Drawing Near

A Pastoral Perspective on Biblical, Theological, & Cultural Issues | The Personal Website of James B. Law, Ph.D.



September 2018



When Rabshakeh Opens His Vile Mouth

Written by

The Old Testament is given to the people of God as vital revelation for the strengthening of our faith, the instruction of our doctrine, the foundation of the Gospel, and the encouragement of our soul.

The historical narratives of the Old Testament are filled with many priceless gems. In this short post, I want to take you to an episode from the life of King Hezekiah. Hezekiah was one of only eight kings of Judah who were said to be godly. While not perfect, they did what was right in the eyes of the Lord.

In several sections of the Old Testament, we read the account of Sennacherib’s invasion of Judah (2 Chronicles 32; 2 Kings 18,19; and Isaiah 36, 37).  Sennacherib of course was the king of Assyria who had in recent days sacked the northern tribes of Israel leaving a tremendous body count in his wake.  He was a clear and present danger to Hezekiah and the southern kingdom of Judah. His presence was beyond intimidating.

In Isaiah 36, Sennacherib was focusing his military might on the fortified cities of Judah.  He sent the Rabshakeh to deliver one of the most daunting messages recorded in the Bible. The Rabshakeh was a title for an important official in the Assyrian military, and according to Assyrian records came to be the designation for an elevated military position.

This account is a demonstration of how the people of God should respond when fear and intimidation come. The Rabshakeh’s menacing message was especially effective because he spoke impeccable Hebrew, so all the people on the wall could hear the bullying first hand.

Listen to some of the threats of the Rabshakeh unleashed upon Hezekiah and the people of Judah:

*He mocked their faith, “On what do you rest this trust of yours?”(Isaiah 36:4)

*He scoffed at their weakness by saying that even if we gave you two thousand horses, if you were able to set riders on them…a single captain among the least of my master’s servants could defeat you.(Isaiah 36:8-10)

*The Rabshakeh introduced confusion by claiming that the Lord had told him to come up against the land to destroy it. (Isaiah 36:10)

*Speaking in Hebrew, and in the hearing of many, the Rabshakeh says, “you are doomed to eat your own dung and drink your own urine.” Yes, that’s in the Bible! (Isaiah 36:12)

*The Rabshakeh attacked the leadership of Hezekiah by saying, “Do not let Hezekiah deceive you…Do not let Hezekiah make you trust in the Lord…Make your peace with me and come out to me.”(Is. 36:14,16)

Gothmog,_general_of_MorgulNeedless to say, this was a full-frontal attack on the minds and hearts of God’s people. This scene reminds me of the one in the Lord of the Rings trilogy where Gothmog has assembled the horde of orcs before Minas Tirith in a siege.  Gothmog says as they stand before the fortress city, “Fear, the city is rank with it.” https://www.youtube.com/watch?v=2e_NeF3d5Ew

This is a fitting commentary for Jerusalem on the day of the Rabshakeh’s message. It was indeed rank with fear.

Following this historical narrative, I find great encouragement by the example of Hezekiah and his leadership.  When faced with fearful and intimidating circumstances, what are we to do? What are we to do when the Rabshakeh opens his vile mouth tempting us to jettison our confidence in the Lord God Almighty?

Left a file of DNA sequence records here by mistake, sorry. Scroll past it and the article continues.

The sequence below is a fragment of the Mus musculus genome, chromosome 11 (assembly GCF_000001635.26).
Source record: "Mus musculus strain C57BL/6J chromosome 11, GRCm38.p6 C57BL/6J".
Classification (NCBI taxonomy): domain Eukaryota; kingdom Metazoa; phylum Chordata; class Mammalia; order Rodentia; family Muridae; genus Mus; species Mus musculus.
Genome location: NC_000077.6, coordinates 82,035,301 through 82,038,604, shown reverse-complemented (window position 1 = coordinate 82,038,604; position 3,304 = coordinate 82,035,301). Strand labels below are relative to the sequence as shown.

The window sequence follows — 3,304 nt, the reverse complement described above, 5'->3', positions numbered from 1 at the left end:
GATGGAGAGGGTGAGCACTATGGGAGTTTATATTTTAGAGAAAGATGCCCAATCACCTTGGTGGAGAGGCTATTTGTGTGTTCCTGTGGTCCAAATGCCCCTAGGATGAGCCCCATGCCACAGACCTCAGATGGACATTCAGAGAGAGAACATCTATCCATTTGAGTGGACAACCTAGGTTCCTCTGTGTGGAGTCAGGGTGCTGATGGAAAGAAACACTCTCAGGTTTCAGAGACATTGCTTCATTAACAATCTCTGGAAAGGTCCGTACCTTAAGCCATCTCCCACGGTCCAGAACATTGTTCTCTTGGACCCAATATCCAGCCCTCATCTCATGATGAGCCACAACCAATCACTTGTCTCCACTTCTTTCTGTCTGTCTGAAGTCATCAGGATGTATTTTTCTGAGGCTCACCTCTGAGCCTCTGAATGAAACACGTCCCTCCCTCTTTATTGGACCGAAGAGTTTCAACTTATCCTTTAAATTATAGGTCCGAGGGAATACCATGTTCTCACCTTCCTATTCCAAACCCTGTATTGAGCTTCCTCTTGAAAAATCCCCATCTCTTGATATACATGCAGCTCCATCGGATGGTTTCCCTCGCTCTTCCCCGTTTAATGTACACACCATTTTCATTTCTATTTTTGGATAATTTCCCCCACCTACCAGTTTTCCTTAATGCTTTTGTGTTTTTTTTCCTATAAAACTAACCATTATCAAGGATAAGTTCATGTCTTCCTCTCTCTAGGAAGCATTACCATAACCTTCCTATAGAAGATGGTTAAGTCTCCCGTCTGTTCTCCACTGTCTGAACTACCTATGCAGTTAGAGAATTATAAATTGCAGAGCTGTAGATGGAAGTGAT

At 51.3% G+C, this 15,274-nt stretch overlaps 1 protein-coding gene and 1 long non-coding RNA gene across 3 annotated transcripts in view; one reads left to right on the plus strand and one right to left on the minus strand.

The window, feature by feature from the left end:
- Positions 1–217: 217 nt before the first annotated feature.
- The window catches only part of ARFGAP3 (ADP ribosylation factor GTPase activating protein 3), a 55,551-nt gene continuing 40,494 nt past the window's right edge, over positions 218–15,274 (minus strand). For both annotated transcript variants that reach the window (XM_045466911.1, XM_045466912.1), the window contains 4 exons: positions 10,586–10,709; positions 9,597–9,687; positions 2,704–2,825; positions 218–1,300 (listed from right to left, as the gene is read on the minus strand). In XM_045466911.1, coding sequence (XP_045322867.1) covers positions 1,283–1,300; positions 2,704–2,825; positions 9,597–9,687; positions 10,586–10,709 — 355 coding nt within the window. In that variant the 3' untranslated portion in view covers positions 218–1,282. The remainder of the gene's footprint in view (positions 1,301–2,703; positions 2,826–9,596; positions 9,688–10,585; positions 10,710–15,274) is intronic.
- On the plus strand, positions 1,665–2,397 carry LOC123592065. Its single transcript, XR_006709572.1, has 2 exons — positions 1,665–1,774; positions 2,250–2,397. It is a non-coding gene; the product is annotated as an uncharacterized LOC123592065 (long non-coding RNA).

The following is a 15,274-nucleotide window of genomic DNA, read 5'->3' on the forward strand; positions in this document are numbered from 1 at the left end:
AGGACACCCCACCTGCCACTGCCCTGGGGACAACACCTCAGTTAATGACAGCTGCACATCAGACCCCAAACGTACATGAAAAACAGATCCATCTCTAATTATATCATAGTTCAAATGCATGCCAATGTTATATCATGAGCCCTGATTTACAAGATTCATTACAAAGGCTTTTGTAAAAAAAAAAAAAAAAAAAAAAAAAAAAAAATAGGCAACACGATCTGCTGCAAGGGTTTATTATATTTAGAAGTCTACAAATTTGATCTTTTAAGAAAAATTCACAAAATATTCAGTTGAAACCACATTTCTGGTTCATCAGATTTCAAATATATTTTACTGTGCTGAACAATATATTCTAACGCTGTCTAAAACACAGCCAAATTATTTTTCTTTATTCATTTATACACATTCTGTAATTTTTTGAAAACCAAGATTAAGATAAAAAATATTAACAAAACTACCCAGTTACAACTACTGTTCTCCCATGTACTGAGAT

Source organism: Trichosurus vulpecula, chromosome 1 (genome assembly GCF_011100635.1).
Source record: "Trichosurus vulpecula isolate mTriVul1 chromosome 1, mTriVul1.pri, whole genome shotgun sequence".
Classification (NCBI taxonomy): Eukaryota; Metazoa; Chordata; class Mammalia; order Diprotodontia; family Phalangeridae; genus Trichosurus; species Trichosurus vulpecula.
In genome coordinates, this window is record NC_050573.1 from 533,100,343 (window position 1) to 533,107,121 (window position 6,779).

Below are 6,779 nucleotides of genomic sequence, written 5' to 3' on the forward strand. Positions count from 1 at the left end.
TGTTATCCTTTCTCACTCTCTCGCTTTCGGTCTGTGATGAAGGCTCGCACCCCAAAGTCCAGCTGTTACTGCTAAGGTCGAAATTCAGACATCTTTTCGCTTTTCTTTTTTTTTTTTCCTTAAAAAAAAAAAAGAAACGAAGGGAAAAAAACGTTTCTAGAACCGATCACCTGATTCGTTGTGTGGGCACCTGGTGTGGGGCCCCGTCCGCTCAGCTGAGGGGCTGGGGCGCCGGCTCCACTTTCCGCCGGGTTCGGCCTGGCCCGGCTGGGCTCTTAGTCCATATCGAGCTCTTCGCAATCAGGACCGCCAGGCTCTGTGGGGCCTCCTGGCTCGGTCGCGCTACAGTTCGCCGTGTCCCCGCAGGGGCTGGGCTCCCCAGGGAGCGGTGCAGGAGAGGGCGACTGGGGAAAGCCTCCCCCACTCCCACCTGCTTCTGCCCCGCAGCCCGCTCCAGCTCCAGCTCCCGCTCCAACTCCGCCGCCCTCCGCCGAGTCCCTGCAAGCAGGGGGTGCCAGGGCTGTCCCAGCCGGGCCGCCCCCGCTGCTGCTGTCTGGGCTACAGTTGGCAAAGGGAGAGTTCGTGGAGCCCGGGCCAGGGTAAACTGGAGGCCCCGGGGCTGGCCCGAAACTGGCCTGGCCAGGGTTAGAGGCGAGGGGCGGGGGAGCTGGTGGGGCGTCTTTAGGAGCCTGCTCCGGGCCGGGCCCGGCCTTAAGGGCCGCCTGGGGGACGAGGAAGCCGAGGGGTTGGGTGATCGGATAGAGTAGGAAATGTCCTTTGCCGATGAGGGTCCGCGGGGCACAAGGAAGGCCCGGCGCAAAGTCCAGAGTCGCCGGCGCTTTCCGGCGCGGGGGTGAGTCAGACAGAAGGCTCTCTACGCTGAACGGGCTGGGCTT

Several observations emerge. First, they were silent. They were not driven by their emotions or by fear, neither did they default to unbelief. Isaiah 36:21 reads, “They were silent and answered him not a word, for the king’s command was, ‘Do not answer him.’

When bad news comes, when we are assaulted by threats and intimidation, to whom do we listen? This event in the Old Testament is another reminder from Scripture to be still and remember who is on the throne.

A second observation was that Hezekiah and his leaders sought the Lord. Their silence was not a mere stoicism. They refused to answer the Rabshakeh in kind. Rather, they sought with desperation and determination the God of heaven. Hezekiah “tore his clothes and covered himself with sackcloth and went into the house of the LORD.”(Isaiah 37:1)

Thirdly, Hezekiah stood strong on the promises of God. Isaiah spoke an assuring word, “Do not be afraid because of the words that you heard,…Behold, I will make him fall by the sword in his own land.” (Isaiah 37:6,7)

A final observation from this text is that the battle is the Lord’s.  Hezekiah had sought the Lord in prayer and was told by Isaiah, “Because you have prayed to me concerning Sennacherib…I will defend this city to save it, for my own sake and for the sake of my servant David.”(37:21,35)

What would follow is one of the greatest demonstrations of God’s power in the Old Testament, the siege of Jerusalem was broken when the angel of the Lord killed 185,000 Assyrians in a single night (2 Kings 19: 35).Sennacherib withdrew and returned to Nineveh in Assyria, where his own sons killed him.

When the Rabshekahs of this world launch their vile threats, remember that God delights to show His power and glory, so let us stand resolved with the psalmist who said, “When I am afraid, I put my trust in You.”(Psalm 56:3)


Leave a Reply

Your email address will not be published.